On June 25, 2018, the Food and Drug Administration (“FDA”) approved Epidiolex (cannabidiol), the first marijuana derived drug for use in the United States, to treat two rare forms of epilepsy. This decision for the FDA could have sweeping effects for the marijuana industry. While the FDA has previously approved drugs comprising synthetic (manufactured) cannabinoids,

Per Senator Orrin Hatch, the America Invents Act has disrupted the “careful balance” he struck with Senator Waxman in the development of the decades-old Hatch-Waxman Act governing the adjudication of generic drug litigation. On June 13, 2018, Senator Hatch filed an amendment in the Senate Judiciary Committee to remedy the perceived conflict between the “carefully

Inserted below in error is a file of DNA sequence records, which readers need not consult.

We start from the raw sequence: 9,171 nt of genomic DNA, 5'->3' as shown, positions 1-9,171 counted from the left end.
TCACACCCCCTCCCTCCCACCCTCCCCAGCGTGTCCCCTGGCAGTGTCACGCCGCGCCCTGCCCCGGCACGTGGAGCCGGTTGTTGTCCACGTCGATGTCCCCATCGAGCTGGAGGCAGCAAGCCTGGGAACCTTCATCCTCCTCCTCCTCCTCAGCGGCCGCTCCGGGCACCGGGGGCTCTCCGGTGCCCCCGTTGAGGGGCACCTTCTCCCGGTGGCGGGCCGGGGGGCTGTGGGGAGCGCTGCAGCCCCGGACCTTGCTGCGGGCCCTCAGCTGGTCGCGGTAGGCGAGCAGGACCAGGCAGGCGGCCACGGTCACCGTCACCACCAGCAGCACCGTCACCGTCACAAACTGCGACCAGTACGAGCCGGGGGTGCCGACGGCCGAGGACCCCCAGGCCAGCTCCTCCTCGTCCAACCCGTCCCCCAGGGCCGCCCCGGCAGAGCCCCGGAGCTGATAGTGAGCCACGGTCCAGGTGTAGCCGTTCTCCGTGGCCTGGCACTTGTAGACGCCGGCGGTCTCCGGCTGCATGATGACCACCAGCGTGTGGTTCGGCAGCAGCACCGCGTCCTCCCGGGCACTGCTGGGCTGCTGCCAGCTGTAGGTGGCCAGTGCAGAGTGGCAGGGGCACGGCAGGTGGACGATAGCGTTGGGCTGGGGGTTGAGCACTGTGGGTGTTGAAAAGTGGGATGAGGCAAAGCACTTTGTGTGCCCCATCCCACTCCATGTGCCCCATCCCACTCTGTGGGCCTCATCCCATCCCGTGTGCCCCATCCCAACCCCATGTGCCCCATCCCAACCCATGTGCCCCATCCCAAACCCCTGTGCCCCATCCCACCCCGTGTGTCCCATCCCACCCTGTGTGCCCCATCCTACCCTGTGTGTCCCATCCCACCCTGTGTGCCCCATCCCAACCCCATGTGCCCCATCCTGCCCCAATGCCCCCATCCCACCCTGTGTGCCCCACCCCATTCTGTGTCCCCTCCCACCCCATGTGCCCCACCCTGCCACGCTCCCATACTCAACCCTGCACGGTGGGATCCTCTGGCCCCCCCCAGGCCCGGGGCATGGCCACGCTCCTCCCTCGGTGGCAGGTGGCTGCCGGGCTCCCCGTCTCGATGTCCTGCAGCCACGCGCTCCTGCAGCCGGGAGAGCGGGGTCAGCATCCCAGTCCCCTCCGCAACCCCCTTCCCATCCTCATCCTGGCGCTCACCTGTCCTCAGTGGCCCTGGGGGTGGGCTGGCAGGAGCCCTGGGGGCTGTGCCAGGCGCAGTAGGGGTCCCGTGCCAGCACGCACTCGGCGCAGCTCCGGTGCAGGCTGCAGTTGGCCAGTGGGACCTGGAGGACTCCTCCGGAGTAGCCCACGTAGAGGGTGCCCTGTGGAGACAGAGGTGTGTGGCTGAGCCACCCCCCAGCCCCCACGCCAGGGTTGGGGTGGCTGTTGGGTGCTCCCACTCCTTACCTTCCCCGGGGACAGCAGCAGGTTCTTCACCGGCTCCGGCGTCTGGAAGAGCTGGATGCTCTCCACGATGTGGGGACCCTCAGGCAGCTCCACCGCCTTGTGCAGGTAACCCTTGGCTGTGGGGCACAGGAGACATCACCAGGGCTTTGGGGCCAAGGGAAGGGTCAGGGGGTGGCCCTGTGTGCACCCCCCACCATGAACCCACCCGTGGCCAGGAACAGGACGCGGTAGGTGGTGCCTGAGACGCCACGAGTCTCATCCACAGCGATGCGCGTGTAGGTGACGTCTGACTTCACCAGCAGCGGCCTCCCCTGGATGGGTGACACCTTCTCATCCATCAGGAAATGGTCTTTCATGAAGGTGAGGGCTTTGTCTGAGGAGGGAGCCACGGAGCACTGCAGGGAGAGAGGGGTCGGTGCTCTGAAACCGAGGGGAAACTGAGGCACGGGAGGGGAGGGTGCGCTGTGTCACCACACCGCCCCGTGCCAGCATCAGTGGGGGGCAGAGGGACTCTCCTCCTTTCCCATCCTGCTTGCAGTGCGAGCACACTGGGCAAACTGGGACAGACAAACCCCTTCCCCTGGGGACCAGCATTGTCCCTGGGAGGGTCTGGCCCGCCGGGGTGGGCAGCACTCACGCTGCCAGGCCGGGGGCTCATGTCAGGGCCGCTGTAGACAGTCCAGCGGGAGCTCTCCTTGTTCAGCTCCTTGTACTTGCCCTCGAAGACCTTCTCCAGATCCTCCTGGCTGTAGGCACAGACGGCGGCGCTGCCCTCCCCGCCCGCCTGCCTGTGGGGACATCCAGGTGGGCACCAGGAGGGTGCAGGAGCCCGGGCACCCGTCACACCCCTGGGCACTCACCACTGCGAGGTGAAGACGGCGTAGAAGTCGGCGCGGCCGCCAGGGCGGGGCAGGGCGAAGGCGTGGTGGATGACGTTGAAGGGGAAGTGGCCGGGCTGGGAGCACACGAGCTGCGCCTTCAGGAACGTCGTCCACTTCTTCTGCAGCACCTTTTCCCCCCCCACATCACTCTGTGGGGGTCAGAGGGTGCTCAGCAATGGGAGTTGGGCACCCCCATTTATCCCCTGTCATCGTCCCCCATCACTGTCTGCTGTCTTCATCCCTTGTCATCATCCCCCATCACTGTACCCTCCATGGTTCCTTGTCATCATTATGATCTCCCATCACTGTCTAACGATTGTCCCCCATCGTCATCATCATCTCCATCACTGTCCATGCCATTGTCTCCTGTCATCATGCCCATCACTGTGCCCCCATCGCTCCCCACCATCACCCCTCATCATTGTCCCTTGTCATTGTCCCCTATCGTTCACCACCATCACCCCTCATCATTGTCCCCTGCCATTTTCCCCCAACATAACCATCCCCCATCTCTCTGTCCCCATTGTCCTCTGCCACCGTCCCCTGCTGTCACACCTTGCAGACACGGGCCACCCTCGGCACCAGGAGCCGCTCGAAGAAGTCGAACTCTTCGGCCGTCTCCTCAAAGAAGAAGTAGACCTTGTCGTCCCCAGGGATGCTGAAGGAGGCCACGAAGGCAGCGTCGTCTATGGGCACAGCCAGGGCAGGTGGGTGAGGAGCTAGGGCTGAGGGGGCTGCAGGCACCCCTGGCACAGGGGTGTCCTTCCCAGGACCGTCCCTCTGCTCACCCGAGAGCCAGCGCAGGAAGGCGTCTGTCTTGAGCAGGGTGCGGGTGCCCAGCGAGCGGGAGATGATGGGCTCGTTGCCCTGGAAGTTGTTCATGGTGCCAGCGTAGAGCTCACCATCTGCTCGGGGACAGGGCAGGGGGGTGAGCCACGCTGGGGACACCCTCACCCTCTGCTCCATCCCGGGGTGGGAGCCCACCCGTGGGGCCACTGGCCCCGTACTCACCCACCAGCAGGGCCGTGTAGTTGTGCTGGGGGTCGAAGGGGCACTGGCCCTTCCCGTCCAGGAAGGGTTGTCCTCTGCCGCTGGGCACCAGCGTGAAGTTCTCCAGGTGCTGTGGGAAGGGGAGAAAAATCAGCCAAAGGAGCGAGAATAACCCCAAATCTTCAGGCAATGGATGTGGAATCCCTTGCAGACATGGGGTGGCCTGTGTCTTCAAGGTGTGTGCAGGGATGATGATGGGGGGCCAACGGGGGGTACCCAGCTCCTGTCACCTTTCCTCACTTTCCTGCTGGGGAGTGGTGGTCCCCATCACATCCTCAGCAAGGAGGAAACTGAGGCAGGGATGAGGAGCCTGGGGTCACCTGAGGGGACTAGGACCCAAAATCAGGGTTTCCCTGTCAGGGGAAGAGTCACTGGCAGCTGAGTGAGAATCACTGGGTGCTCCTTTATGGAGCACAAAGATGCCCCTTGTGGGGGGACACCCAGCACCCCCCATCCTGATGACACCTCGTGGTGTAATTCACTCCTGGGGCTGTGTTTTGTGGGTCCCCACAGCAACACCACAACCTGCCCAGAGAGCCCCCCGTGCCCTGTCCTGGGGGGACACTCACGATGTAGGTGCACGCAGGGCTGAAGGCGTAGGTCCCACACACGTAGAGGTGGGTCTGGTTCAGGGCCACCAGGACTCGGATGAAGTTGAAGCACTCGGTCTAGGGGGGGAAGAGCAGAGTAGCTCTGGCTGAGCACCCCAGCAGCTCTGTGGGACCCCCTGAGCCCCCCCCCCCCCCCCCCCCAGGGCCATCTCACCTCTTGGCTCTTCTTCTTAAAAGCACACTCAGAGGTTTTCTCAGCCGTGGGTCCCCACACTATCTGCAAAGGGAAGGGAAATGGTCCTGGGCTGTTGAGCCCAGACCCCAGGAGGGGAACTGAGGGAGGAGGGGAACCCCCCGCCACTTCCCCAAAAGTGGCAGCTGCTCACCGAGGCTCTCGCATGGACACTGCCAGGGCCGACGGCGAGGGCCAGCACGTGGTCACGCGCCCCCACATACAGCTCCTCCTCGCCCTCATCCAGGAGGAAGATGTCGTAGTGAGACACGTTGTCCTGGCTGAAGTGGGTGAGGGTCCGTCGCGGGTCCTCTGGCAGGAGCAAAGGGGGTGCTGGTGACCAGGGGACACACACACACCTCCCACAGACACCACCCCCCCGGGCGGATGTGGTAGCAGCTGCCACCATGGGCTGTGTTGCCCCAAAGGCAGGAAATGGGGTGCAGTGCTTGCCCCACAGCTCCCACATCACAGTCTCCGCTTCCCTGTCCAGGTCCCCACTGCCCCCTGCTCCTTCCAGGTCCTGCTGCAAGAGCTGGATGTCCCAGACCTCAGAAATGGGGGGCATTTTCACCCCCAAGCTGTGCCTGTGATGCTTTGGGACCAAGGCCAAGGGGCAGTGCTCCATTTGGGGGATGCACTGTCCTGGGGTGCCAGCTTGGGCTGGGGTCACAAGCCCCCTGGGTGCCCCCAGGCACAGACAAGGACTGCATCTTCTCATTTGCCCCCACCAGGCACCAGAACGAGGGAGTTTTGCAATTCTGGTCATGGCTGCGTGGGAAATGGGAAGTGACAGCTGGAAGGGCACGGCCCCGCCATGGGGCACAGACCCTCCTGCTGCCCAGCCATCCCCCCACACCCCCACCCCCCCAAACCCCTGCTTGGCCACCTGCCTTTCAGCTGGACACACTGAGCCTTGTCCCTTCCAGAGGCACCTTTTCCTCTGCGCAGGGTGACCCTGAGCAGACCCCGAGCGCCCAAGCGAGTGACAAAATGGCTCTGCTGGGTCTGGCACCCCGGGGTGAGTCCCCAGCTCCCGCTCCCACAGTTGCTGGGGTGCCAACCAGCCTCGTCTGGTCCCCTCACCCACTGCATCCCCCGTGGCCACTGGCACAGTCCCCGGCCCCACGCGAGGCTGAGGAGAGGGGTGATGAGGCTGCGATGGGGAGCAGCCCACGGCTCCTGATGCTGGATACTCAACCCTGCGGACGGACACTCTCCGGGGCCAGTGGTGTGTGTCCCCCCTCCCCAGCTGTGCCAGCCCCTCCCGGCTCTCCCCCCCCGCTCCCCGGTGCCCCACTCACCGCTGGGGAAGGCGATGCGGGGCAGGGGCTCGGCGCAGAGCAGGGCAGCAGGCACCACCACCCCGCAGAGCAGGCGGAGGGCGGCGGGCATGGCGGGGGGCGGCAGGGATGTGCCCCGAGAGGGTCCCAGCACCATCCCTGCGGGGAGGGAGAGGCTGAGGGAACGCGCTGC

This is a cross-posted blog from The Blunt Truth.

Despite the dearth of approved marijuana products, the term “medical marijuana” has become commonplace, and the term’s prevalence continues to increase as more states legalize the use of the marijuana plant and its active derivatives for medical purposes, and marijuana dispensaries continue to expand throughout the United States. As of 2017, 29 states and the District of Columbia have approved the use of marijuana for medical purposes. (Despite state laws legalizing marijuana for medical and/or recreational use, marijuana remains a Schedule I controlled substance its distribution and use remain illegal under Federal law.)
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